Watch CBS News

5 reasons stocks are getting slammed

Tariff impact
A look at how these tariffs will impact Americans 03:17

Mounting fear of an incipient global trade war is sending stocks into a tailspin. Yet the prospect of ugly tit-for-tat conflict between the U.S. and China isn't the only issue investors are worried about.

This week's plunge has sent stocks back to their early February levels, when the Dow swooned on fears about higher inflation and the potential for faster-than-expected interest rate increases.

The blue-chip index is now hanging below the 24,000 level, a threshold that has only been crossed a few times since November. If stocks slip below a February intra-day low of 23,360, the slump could pick up steam and push shares down to levels not seen since October.

What's driving the sudden reappearance of fear? Here are five key factors:

Trump, Mueller and the Russia probe

Investors are concerned that Mr. Trump's "pro-business" agenda may get derailed. The resignation this week of John Dowd, the president's lead attorney, was taken as a sign that Mr. Trump may become more aggressive with Robert Mueller's investigation into Russia's election interference.

Other reports have suggested Mr. Trump is considering the return of attorney Marc Kasowitz, which could usher in a more combative relationship with Mueller. 

Any threat that could shorten or otherwise jeopardize Mr. Trump's term -- such as if the president tries to end Mueller's probe early -- worries investors and traders. 

Trump, China and tariffs

President Trump this week unveiled plans to put a 25 percent tariff on an estimated $50 billion in Chinese imports, a move that spooked investors over fears of a global trade war

The tariffs could be wide-reaching, with the White House identifying 1,500 product categories that will be covered by the tariffs. The administration is reportedly considering a second phase of penalties including restrictions on visas and investments.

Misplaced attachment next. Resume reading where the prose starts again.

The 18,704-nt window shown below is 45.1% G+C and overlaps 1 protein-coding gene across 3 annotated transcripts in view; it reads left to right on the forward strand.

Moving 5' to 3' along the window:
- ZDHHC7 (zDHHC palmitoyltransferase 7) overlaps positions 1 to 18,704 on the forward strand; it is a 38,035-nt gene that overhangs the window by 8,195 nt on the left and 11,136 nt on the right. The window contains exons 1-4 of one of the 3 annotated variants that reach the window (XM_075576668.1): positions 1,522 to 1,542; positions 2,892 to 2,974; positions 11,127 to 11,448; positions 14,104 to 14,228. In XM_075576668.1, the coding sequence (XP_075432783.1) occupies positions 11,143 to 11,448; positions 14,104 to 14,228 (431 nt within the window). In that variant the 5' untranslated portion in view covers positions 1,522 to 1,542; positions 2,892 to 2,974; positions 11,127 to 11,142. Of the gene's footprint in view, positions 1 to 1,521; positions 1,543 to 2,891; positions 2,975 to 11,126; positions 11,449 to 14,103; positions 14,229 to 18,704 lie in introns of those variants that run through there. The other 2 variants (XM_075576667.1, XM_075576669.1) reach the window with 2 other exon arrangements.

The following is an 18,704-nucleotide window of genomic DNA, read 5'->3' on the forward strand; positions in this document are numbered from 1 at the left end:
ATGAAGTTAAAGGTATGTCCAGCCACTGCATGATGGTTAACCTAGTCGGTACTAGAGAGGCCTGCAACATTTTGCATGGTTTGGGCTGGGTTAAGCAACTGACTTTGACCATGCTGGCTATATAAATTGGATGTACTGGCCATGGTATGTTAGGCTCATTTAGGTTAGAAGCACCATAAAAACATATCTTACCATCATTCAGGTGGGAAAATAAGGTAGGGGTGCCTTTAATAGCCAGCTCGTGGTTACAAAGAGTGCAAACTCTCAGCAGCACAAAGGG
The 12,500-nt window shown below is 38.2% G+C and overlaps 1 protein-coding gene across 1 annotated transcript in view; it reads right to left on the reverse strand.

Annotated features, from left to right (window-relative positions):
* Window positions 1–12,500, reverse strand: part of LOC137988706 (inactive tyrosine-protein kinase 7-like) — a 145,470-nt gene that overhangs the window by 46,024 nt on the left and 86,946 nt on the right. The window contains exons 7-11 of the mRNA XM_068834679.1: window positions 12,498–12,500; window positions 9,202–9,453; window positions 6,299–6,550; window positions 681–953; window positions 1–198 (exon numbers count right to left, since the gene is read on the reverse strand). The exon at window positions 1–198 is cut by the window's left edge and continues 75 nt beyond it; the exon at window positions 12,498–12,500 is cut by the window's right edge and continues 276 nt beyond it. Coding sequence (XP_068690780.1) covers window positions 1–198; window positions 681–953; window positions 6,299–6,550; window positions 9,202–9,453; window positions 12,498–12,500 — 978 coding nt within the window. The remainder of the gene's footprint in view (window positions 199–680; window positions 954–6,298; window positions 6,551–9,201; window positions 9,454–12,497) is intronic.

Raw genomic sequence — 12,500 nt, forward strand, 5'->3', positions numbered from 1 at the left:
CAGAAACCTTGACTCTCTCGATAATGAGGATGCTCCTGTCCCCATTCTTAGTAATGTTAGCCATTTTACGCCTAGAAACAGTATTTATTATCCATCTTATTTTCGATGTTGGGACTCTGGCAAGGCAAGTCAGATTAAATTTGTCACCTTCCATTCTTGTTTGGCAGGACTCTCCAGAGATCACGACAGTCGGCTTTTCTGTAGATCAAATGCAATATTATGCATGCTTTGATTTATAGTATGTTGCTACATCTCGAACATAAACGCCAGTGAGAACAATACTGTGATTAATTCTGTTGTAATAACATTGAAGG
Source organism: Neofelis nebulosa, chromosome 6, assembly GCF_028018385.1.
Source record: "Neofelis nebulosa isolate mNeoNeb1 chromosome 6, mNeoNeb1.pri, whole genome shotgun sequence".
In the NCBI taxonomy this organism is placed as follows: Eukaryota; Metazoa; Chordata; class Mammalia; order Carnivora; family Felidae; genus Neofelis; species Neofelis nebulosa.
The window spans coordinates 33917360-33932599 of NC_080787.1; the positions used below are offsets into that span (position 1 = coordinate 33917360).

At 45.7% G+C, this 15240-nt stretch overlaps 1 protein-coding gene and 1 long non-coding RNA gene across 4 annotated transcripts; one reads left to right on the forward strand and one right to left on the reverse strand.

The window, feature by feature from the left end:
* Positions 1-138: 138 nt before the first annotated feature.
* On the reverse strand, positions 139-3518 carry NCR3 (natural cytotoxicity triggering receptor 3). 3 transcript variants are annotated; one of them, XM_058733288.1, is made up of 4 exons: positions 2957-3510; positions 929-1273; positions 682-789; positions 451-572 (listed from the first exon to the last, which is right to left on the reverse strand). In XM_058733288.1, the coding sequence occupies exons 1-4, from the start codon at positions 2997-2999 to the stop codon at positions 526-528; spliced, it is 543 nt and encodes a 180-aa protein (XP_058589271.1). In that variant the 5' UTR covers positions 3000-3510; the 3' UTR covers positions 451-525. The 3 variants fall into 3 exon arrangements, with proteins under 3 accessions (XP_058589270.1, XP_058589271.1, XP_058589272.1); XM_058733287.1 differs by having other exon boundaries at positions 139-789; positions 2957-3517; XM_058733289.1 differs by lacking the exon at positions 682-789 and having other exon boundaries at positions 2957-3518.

China threatens to impose $3 billion in tariffs on U.S. imports 06:26

If China retaliates, a trade war could sap global growth, push up import prices and cause other instabilities including sending interest rates higher. According to Capital Economics, agriculture is one of America's most vulnerable industries, since nearly a quarter of U.S. exports are shipped to China, including 60 percent of soybean exports.

The Federal Reserve

Under new Chairman Jerome Powell, the Fed this week raised interest rates by another quarter point. While the move was expected, Fed officials also increased their interest rate projections for 2019 and beyond.

Some investors believe the new projections signal a "hawkish" stance. The futures market now prices in the odds of three additional rate hikes this year at nearly 40 percent versus 26 percent back in February.

Tech stocks

The bad news continues to pour in for Facebook (FB). The fallout from a data-privacy scandal has spawned the  #DeleteFacebook movement on social media and increased the risk that Facebook will face new regulations on the sale and use of user information.

Facebook's stock has declined more than 15 percent from its early February high, while other tech stocks have also slipped amid regulatory concerns. That's come as a shock to some investors, since technology shares had recently outperformed the broad market -- until Facebook's data issues came to light.

Worries about share buybacks

Pressure from all these factors is also causing weakness in the corporate bond market. Debt-funded corporate share buybacks are an important source of demand for the equity market. Measures of investment-grade credit risk -- that is, the risk of default or bankruptcy -- have increased to six-month highs.

That could increase funding costs for businesses that want to buy back their own shares. If businesses react by hoarding their extra cash instead of buying back their shares on the open market, a major source of buying power could leave the stock market at a critical time.

View CBS News In
CBS News App Open
Chrome Safari Continue
Be the first to know
Get browser notifications for breaking news, live events, and exclusive reporting.